Definition - What does Bunker Oil mean?
Bunker oil is oil loaded into bunker tanks for use as fuel, as distinguished from oil carried as cargo.
Bunker oils contain metals and contaminants that can cause corrosion in commercial ships, cruise ships and cargo. Since it carries a range of contaminants, it can lead to a serious environmental hazard when it spills.
Bunker oil is also known as residual fuel oil (RFO).
Corrosionpedia explains Bunker Oil
Bunker oil is residual fuel oil of high viscosity commonly used in marine and stationary steam power plants. It requires preheating to 220 - 260 °F (104 - 127 °C). In comparison with other petroleum products, bunker oil is extremely crude and highly polluting.
Bunker oil is less useful than other types of oil because it is so viscous that it must be heated with a special heating system before use and it contains relatively high amounts of pollutants, particularly sulfur, which forms sulfur dioxide upon combustion.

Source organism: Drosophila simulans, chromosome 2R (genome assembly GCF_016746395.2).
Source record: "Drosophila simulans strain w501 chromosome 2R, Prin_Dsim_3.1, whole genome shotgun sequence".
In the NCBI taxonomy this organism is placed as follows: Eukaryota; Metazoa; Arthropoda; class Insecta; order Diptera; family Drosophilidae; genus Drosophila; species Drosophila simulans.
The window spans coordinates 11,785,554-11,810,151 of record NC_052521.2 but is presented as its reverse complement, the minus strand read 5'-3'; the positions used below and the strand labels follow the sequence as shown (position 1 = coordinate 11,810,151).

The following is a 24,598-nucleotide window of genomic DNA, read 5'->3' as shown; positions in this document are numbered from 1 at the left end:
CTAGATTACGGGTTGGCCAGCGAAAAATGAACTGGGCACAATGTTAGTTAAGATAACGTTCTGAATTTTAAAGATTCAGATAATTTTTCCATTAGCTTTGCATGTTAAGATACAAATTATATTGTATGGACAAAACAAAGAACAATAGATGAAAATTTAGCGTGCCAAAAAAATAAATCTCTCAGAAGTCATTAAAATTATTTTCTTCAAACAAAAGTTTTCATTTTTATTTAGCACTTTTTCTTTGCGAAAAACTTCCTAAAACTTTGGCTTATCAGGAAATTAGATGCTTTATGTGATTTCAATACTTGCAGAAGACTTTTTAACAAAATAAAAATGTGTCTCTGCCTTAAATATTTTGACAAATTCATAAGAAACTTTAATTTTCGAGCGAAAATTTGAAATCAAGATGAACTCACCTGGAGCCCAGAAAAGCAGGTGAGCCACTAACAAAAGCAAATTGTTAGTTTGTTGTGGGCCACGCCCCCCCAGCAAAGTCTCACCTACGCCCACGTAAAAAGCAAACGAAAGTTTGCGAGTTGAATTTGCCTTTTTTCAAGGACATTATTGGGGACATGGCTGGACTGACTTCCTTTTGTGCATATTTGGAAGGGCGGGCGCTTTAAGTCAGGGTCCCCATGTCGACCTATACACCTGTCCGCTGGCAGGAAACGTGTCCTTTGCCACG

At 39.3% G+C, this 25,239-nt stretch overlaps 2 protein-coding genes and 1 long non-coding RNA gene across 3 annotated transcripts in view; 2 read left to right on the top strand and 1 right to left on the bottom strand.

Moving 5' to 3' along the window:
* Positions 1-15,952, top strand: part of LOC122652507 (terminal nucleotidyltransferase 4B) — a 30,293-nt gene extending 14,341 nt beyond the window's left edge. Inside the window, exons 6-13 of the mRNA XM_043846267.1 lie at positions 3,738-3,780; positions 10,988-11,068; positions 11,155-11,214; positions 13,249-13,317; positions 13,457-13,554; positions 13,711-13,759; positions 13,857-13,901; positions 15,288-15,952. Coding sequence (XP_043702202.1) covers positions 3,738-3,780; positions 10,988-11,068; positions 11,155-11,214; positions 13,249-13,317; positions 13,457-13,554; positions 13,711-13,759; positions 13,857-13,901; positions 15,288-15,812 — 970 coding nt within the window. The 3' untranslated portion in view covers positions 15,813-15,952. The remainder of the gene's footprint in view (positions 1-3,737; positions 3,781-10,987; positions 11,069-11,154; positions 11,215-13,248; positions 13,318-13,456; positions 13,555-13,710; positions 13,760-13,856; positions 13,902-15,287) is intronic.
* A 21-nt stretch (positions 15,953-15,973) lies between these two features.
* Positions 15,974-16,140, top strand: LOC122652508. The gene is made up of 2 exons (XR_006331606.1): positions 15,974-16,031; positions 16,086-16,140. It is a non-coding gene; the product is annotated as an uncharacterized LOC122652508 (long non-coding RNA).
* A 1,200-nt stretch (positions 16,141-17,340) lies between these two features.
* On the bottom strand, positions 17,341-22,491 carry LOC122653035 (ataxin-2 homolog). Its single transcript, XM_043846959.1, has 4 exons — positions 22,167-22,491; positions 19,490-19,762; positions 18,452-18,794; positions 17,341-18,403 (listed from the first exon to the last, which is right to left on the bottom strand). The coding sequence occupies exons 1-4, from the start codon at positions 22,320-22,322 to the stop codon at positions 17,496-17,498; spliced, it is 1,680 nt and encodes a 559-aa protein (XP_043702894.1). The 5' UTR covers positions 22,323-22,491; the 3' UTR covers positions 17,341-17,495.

Heavier petroleum products like diesel and lubricating oil precipitate out more slowly, and bunker oil is literally the bottom of the barrel; the only thing denser than bunker fuel is the residue which is mixed with tar for paving roads and sealing roofs.
Although bunker oil is extremely cheap, many oil spills have involved bunker oils, leading some environmental organizations to call for a ban on the substance. Because it is so dense, it is extremely difficult to clean up and it easily coats animals and shorelines.